• They lurk at the bus stop. The bus stop I use to get from my PUC class to mi casa is on a corner right in front of a car dealership and a Laundromat, and there are always food carts around. Thus between the many ledges and food crumbs, it tends to be a magnet for birds. Typically, you can see me there standing rigidly and looking anxiously down the street for the bus to appear and whisk me away from the dozen or so pigeons ominously lingering close by. One day a few weeks ago, though, las palomas were especially terrifying. I was waiting with about 20 other people, and apparently the pigeons decided that the windowsills just weren’t cutting it because next thing I knew, there were 15 pigeons swooping down and landing right at MY feet (really?! Of all the people there, I was the ONLY one who they were interested in…) and starting to strut in circles around me. So there I am, a gringa merely trying to blend in and not draw attention to myself, and the birds go and thwart my attempt, because nothing says “Hey, look at me!” like shrieking, flailing around, and hyperventilating at a crowded bus stop amIright?? The next week, there were miraculously fewer pigeons waiting for me when I got to the bus stop. However, the elderly gentleman standing next to me thought it would be a nice gesture to toss some of his roasted peanuts on the ground in between us for the birds…and thus commenced ‘The Great Pigeon Fight of 2012.’ About four of them were scrambling around competing amongst themselves for the crumbs, less than two feet away from me. One came perilously close to running into me. Needless to say, I made like Young MC and busted a move out of there.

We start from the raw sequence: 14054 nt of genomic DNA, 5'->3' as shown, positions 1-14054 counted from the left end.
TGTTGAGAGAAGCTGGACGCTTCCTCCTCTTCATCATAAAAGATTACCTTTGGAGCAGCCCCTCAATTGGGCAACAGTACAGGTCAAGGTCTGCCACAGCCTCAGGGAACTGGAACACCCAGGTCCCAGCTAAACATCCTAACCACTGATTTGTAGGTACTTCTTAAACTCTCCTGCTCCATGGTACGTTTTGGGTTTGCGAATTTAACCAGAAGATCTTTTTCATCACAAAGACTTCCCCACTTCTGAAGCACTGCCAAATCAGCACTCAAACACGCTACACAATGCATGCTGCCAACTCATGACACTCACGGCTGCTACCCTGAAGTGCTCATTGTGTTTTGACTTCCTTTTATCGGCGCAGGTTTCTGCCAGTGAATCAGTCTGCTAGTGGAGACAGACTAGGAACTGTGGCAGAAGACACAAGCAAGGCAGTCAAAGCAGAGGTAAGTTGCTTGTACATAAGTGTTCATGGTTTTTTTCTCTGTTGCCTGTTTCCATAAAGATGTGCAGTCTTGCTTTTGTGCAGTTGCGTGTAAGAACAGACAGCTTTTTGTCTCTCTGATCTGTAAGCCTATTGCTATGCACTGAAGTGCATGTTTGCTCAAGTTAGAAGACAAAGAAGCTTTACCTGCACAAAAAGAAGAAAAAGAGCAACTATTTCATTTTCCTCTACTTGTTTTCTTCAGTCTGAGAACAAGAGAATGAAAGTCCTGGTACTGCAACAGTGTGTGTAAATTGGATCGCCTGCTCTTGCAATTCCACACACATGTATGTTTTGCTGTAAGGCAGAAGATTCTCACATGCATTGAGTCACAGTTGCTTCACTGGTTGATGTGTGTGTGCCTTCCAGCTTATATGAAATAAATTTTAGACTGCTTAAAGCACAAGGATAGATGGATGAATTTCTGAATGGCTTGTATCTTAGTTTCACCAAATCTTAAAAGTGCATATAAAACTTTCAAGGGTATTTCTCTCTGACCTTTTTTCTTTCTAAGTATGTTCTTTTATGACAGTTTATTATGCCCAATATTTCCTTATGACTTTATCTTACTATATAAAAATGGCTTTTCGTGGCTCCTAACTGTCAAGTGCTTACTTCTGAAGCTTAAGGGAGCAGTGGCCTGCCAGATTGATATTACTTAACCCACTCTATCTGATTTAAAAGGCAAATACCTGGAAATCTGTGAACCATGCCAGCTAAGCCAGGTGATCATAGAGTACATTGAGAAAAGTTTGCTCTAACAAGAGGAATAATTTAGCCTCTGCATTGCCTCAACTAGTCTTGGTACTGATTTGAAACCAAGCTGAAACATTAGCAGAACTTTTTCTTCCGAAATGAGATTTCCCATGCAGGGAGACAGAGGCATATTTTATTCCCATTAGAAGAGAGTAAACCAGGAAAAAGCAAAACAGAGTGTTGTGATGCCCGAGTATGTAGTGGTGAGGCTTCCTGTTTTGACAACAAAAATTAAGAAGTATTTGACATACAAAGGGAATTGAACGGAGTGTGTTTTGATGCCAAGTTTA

• They wait for me outside the metro. Exiting the metro stations can be tedious enough trying to weave among the throngs of slow-moving Chileans, but I have the additional obstacle of avoiding the birds that are inevitably meandering around the landings and stairs. Sometimes they will continue going about their business despite the people walking around. Other times, they will decide to sporadically fly straight up into the air without warning. This usually happens when they are directly in front of me. My friend Jim witnessed this many times last semester and still laughs at me for it simply recalling it. He says he can do a perfect impression of my “Kirsten-seeing-a-bird” shriek.